Yet CJD occurs occasionally in non-cannibalistic peoples too. This “sporadic” form of CJD seems to affect about one person in a million around the world each year, and the spark that leads to abnormal folding of the victims’ prions is unknown.
In 1995, when two teenagers and a woman in her 20s were diagnosed with CJD in the UK, alarm bells sounded. “Sporadic” CJD typically occurs in people over 60 years of age, and almost never in those under 40. Other aspects in these and other new patients were also different. While behavioral changes such as depression, anxiety, and hypersensitivity to pain appeared similar to the sporadic CJD, neurological symptoms demonstrated a later-than-expected onset, and included difficulty walking and talking, tremors, and dementia. And patients lived with their symptoms on average for just over a year before death occurred, much longer than the 4-5 months of sporadic CJD patients. It was strongly believed that these recent cases resulted from consumption of foods contaminated with BSE. This new form of CJD was dubbed variant CJD, or vCJD.
I lived in France in the 1990s when these first human cases occurred in the UK, and soon afterwards in France. Rumors ran wild and many people were convinced the disease would end up killing millions of people within a few years. Fortunately this has turned out to be unlikely.
vCJD peaked in the UK in 2000 when 28 cases were reported, then steadily declined to zero in 2012. In total, 229 cases including 27 in France and five or fewer cases in ten other countries have occurred to date. This compares to an average of 63 cases of “sporadic” CJD every year in the UK alone. So BSE-induced CJD, even at its worst, did not affect nearly the number of people that sporadic CJD does.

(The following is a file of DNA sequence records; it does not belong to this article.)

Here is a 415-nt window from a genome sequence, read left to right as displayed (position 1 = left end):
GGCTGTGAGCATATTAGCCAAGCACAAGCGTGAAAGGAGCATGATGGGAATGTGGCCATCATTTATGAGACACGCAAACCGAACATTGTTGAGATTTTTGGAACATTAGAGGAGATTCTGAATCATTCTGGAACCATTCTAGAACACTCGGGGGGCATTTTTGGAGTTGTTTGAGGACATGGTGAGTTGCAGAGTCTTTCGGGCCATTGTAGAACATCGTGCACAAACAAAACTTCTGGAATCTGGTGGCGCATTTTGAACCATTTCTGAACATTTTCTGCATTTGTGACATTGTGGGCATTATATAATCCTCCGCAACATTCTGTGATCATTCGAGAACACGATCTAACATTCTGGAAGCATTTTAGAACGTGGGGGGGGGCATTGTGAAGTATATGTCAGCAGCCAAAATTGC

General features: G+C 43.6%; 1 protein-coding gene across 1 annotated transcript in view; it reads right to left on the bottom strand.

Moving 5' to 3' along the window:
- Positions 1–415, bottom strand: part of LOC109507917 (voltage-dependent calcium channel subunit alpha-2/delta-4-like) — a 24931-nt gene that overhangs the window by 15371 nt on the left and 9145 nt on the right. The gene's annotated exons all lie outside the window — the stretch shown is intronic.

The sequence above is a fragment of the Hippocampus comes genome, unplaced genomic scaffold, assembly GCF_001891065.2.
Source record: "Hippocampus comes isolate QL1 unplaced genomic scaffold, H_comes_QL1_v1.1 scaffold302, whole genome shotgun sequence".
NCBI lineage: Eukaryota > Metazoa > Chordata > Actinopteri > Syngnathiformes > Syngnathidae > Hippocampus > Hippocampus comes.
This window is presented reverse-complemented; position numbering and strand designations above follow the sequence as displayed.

Sporadic Cases Continue
I mentioned for a reason the age of the cow recently diagnosed with BSE in France. She was born in 2011, more than a decade after France banned the incorporation of meat and bone meal in ruminant feeds.
Similar to humans, cattle also have a form of BSE that is so rare it is considered to be “spontaneous” in nature and does not require consumption of BSE-contaminated feed. However this possibility was dismissed in the recent French cow when her abnormal prions were tested and shown to be incompatible with this form of the disease (one such case, however, was found in France in 2014).
The French are considering 4 explanations in this recent case:
- BSE-contaminated tissues somehow made it into the animal’s feed (considered highly unlikely given the long-standing ban on animal proteins in ruminant feed)
- Vertical transmission of BSE, i.e. from mother to daughter in this case (considered very unlikely in that vertical transmission of BSE has been suspected in only a very few cases and never proven, and given that the mother in this case was slaughtered in 2015 with no signs of BSE)
- The existence of an unidentified form of “spontaneous” BSE that closely resembles the form of BSE thought to be induced by consumption of BSE-contaminated feed (possible, but very difficult to prove)
- A genetic predisposition of the cow to acquire BSE (only one such case has been identified before)
The mystery behind this recent case of BSE in France may never be answered. And there will be other isolated BSE cases posing similar questions. In the meantime, France will await to see if its international status as a country with “negligible BSE risk,” obtained only 7 months ago, will change, leading to potential trade restrictions.
Baron, T., Biacabe, A-G., Calavas, D. (2016). Un Cas d’ESB classique chez un bovin né en 2011. Plateforme ESA.
“Bovine Spongiform Encephalopathy.” Technical Fact Sheet. Center for Food Security and Public Health, May 2012.
Collinge, J. (2008). Lessons of kuru research: background to recent studies with some personal reflections. Phil. Trans. R. Soc. B., 363, 2689-3696.